The last three photographs of Stained Ground can be read as a coda for understanding the book: In “SG U #415, 2013”, a vast windfarm spreads across the frame. Each windmill is marked off by the red glow of its warning light. The movement of some of the turbines’ blades over the course of the long exposure has blurred them into nothingness. In the background a miasma of green light sets off the dark and skewed horizon. Our own technology appears as “other.” The scene suggests both a technological miracle and an apocalypse brought about by the chain of changes these machines are intended, at least in part, to solve. The next photograph, “SG U #321, 2007,” is of a small, low industrial building. It’s garage door is dark but open–we can see the dim form of a white chair inside. To the right, the bare spindly branches of a tree loom over the building as if about to collapse onto it. In the background the cooling towers of a power plant hover in a haze of brackish yellow clouds. Running from the foreground to the background in the left of the frame are high-tension power lines. They run straight back to a patch of blue cloud along the far horizon. The path to our current state has run along a line of iterative steps. Each successive revolution has brought the next. Photographically, the book ends with “SG K #420, 2007”. This photograph is one of only a handful that includes people and is the only photograph in which people are central. A group of 9 men (I assume they are men) are in a line in the center of the frame. They are dwarfed by the night around them. Five stand while four crouch or sit huddled on the ground. A line of hills run along the horizon and are dark against a multicolored sky. The ground on which the men are set is orange and indistinct. It is unclear if this is where perhaps some original industrial beginning occurred or where and how we’ll be left at some point in the future after our industry has run us to ground.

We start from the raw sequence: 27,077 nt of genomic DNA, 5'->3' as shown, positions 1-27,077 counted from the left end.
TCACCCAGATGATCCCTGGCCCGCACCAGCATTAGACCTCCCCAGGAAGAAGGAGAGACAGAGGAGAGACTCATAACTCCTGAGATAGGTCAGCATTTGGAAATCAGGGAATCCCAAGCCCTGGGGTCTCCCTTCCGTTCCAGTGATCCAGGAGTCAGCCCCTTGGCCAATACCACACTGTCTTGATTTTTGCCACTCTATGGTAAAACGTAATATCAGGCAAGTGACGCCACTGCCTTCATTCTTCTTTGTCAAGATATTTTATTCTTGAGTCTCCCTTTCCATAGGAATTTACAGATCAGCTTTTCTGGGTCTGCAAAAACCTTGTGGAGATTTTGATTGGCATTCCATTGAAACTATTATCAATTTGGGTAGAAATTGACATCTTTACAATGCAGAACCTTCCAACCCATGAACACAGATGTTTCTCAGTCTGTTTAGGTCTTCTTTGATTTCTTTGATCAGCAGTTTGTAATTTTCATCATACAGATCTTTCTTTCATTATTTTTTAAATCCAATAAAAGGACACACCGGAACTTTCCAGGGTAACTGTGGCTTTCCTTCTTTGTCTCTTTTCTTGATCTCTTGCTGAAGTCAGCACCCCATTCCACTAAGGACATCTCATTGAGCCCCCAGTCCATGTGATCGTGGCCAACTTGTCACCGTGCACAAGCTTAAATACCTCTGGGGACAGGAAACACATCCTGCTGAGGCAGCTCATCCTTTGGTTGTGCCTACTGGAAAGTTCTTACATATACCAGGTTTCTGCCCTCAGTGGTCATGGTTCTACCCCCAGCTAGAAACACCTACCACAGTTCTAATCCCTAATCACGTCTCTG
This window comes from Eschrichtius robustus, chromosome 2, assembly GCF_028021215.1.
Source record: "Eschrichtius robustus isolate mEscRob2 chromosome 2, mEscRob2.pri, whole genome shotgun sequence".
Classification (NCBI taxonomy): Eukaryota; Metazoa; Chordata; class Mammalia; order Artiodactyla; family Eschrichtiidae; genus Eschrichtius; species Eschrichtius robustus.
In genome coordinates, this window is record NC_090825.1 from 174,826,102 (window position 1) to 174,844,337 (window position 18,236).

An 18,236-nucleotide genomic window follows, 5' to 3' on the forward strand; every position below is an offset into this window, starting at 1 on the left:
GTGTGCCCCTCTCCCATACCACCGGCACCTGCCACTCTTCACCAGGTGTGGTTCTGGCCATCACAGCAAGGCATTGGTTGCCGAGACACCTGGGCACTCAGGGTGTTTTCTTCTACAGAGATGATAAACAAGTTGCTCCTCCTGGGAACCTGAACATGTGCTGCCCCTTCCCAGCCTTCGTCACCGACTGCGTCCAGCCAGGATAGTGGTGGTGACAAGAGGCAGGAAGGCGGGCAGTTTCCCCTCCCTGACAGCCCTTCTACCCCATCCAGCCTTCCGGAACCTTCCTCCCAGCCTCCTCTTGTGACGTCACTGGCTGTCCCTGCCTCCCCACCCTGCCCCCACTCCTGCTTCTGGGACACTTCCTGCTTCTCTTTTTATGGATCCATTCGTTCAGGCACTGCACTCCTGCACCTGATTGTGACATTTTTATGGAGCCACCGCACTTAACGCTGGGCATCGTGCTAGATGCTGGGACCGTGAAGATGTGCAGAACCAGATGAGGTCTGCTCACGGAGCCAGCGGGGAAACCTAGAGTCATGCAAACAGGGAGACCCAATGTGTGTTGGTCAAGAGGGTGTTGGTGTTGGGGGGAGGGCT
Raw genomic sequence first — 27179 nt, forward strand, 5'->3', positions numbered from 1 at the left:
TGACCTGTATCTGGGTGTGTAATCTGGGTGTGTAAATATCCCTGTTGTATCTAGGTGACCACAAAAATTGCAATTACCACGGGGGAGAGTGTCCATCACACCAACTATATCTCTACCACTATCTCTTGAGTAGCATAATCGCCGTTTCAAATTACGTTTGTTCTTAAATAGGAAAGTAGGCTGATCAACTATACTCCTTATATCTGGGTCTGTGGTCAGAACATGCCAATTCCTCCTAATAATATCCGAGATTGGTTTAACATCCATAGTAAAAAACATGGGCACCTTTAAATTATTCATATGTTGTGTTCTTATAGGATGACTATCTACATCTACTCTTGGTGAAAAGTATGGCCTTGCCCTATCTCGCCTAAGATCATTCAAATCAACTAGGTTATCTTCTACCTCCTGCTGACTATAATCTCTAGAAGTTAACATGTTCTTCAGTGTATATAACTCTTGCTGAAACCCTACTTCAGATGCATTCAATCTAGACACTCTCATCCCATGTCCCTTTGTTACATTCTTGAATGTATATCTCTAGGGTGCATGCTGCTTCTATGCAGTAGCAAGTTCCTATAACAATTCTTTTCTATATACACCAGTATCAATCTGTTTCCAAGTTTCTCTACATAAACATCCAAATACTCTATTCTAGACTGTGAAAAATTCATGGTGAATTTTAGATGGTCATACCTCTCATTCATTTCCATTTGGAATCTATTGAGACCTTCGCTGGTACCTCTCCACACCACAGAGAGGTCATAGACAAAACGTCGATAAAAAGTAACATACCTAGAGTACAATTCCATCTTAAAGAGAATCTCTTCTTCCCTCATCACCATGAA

This is beautiful work and powerfully moving–in spite of the book’s humdrum design. As an object, Stained Ground is disappointing. As a point of comparison with another recent Hatje Cantz, Bae Bien-U’s Windscape‘s design pays attention to small details like the use of different papers for the text and plates and the use of a translucent matte dust-jacket that evokes the soft light of the photographs within. By comparison, Stained Ground lacks these small book maker’s touches. The cover is a good example of this: it is a garish glossy wrap with the title lost in the tones of the photograph over which it is set. Looking at Jang’s previous book, Black Midday, one sees a somewhat lower production value but a significantly greater attention to the design.
Stained Ground is a nice book to have on the shelf but not a necessary one. It doesn’t elicit delight. While it may seem odd to suggest that this should be the goal of a book whose subject matter is so somber, art books ought to be as much an object of delight as a carrier of content. One could imagine and certainly desire that design might have better served as mirror and amplifier to the content of Stained Ground. None of this is meant to discount the power of the photographs which are necessary and ought to be seen.
Taewon Jang (site)
Edited by Suejin Shin and Markus Hartmann
Copyediting: Leina Gonzalez
Graphic Design and Typesetting: Andreas Platzgummer, Hatje Cantz
Production: Nadine Schmidt, Hatje Cantz
Typeface: Thesis, The Sans
Reproductions: Jan Scheffler, prints professional
Paper: Galaxi Keramik
Printing and Binding: DZA Druckerei zu Altenberg GmBH, Altenberg
A brief post-script: A couple of American photographers making work contemporaneously with Jang are brought to mind by this book. Jang’s “SG U #405, 2013” recalls Mitch Epstein’s, American Power (as well as State of the Union, also published by Hatje Cantz). Epstein’s photographs examine the relationship of American society with industry, primarily in the form of energy production. Epstein places industry as ever present in the background of everyday life. Industry is there, but it remains, just barely, secondary to the human lives that it supports. Like Jang, his photographs are hesitant in passing judgement but present a troubling view. Less ambivalent is Will Steacy. Like Jang, Steacy spent long nights photographing America at night with a large format camera. In Down These Mean Streets, Steacy brought an agitprop sensibility to depicting the plight of the American City–in its archetypal and specific forms. The light in Jang’s photographs may hint at apocalypse and dystopia, but it has none of Steacy’s firebrand anger.